Mani Ratnam, a leading movie maker of India, consistently chooses realistic contemporary themes and complex plots for his movies in an industry often accused of making commercial, fairy-tale formula movies also called Masala Movies. His movies are generally in Tamil, but he has also made films in other languages like Hindi, Malayalam, Telugu and Kannada. Known for his astute sense of camera, Mani Ratnam, works out a perfect recipe for all kinds of audience in India. Of late, his movies have come to be acknowledged abroad too.

His rich repertoire include

  • Nayagan (The Leadman/The Hero) - The story of a Mumbai underworld don. Loosely based on the story of Varadaraja Mudaliar, a don who operated in Mumbai in the 1960's. Said to be heavily inspired by The Godfather.

  • Mouna Raagam (The Silent Melody) - The story of a girl tormented between the memories of her dead lover and the love of her new husband.

  • Iruvar (The Twosome) - the story revolves around two close friends, who later become arch rivals in politics. The characters have striking resemblences to Tamil Nadu's Chief Ministers MG Ramachandran and Karunanidhi.

  • Anjali (Anjali (name of the child) literally means dedication)- a story of a little dying autistic child and the emotional trauma of her family.

  • Thalapathi (The commander) - A commercial movie made with Rajni Kanth in the lead-role. A story of friendship triumphing over filial ties.

  • Geethanjali(Musical tribute/The name of Rabindranath Tagore's work) - Depicts how love becomes a bondage to ruin the joy of living when restricted to physical level.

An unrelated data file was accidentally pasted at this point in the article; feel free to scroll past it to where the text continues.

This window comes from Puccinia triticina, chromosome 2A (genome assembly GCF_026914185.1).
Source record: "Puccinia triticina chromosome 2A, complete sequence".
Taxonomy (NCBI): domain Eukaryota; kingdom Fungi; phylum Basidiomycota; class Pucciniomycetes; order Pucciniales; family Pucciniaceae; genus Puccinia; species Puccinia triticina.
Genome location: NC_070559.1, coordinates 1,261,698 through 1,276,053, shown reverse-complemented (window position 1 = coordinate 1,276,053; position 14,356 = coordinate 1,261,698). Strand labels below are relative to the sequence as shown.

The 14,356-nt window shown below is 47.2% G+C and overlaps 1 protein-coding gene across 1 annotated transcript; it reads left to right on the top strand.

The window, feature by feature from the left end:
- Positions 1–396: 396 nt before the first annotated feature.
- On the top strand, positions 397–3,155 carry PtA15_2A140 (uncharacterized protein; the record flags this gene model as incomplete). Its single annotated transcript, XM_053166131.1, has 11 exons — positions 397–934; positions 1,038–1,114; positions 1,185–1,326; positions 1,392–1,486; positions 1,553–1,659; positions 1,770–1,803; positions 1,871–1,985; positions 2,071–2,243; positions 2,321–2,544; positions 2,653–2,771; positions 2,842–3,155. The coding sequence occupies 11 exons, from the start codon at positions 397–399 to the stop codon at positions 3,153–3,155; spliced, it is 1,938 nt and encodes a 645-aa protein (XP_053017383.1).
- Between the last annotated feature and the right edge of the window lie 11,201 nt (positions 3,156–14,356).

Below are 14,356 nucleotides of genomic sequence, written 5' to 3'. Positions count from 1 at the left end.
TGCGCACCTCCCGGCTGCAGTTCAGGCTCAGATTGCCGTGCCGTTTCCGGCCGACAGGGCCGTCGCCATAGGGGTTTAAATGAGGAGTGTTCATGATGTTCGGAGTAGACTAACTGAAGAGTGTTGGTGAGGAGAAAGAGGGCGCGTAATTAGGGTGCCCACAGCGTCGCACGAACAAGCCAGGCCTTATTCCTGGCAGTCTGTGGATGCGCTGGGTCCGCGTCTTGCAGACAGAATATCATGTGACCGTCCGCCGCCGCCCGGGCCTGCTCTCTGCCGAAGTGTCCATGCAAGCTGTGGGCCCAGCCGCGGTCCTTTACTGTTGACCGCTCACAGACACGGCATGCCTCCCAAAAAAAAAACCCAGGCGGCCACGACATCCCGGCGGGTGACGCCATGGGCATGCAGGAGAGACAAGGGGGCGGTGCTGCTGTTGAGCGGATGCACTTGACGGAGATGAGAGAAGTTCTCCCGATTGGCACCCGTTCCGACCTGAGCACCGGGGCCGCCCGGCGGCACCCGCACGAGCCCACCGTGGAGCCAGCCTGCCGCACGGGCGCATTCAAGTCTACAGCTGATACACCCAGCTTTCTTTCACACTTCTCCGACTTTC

• Roja (Roja (name of the lead female character) literally means Rose) - Set amidst the Kashmiri separatist backdrop, a South Indian wife fights to get back her kidnapped husband.

  • Bombay - A story of a Hindu-Muslim couple surviving the horrors of the 1992 communal riots in Mumbai in the aftermath of the Babri Masjid demolition. It generated a political controversy with the Indian right-wing Hindu nationalist party Shiv Sena objecting to certain scenes in the film and derogatory portrayal of its leader Bal Thackeray.

  • Dil Se (From the heart) - Love blossoms between an All India Radio correspondent and a female militant separatist, in the violence-ridden North-East India. It ran to packed houses in United Kingdom and made it to the UK Top 10.

  • Alaipayuthe (Oh, the waves lash!/ Starting lines of a famous Carnatic lyric)- Explores the tensions of married life and the maturing of love.

  • Kannathil Muthamittal (When pecked on the cheek/A phrase from a famous Bharathiyar lyric) - A child of Sri Lankan Tamil parentage gets separated from her mother engaged in separatist struggle and is adopted by an Indian couple. She expresses her desire to meet her biological mother, when she is told the truth and this leads the family to war-ravaged Sri Lanka.

His characteristic stereotypes include music by AR Rahman and earlier Ilayaraja, a strong story line, sharp dialogue, camera play with a penchant for the dark and streaks of light and rain.

See also: Indian film